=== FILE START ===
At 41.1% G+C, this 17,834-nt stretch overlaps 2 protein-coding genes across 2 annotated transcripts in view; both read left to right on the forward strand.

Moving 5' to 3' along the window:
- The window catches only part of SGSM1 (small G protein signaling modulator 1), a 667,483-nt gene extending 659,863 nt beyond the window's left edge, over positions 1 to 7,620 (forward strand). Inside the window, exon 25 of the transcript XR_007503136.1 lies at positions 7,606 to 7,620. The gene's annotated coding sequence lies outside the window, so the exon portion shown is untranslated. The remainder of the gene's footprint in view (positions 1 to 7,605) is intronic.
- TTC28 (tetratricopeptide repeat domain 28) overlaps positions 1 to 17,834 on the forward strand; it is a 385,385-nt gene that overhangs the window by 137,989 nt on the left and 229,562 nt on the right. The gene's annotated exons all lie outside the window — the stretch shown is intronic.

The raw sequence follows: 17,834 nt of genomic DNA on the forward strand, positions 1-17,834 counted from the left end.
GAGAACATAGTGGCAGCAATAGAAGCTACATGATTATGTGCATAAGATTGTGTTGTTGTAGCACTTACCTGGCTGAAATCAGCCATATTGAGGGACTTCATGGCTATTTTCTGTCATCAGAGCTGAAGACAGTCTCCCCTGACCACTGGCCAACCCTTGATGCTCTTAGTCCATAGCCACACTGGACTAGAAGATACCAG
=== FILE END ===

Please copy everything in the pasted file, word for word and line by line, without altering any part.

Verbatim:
At 41.1% G+C, this 17,834-nt stretch overlaps 2 protein-coding genes across 2 annotated transcripts in view; both read left to right on the forward strand.

Moving 5' to 3' along the window:
- The window catches only part of SGSM1 (small G protein signaling modulator 1), a 667,483-nt gene extending 659,863 nt beyond the window's left edge, over positions 1 to 7,620 (forward strand). Inside the window, exon 25 of the transcript XR_007503136.1 lies at positions 7,606 to 7,620. The gene's annotated coding sequence lies outside the window, so the exon portion shown is untranslated. The remainder of the gene's footprint in view (positions 1 to 7,605) is intronic.
- TTC28 (tetratricopeptide repeat domain 28) overlaps positions 1 to 17,834 on the forward strand; it is a 385,385-nt gene that overhangs the window by 137,989 nt on the left and 229,562 nt on the right. The gene's annotated exons all lie outside the window — the stretch shown is intronic.

The raw sequence follows: 17,834 nt of genomic DNA on the forward strand, positions 1-17,834 counted from the left end.
GAGAACATAGTGGCAGCAATAGAAGCTACATGATTATGTGCATAAGATTGTGTTGTTGTAGCACTTACCTGGCTGAAATCAGCCATATTGAGGGACTTCATGGCTATTTTCTGTCATCAGAGCTGAAGACAGTCTCCCCTGACCACTGGCCAACCCTTGATGCTCTTAGTCCATAGCCACACTGGACTAGAAGATACCAG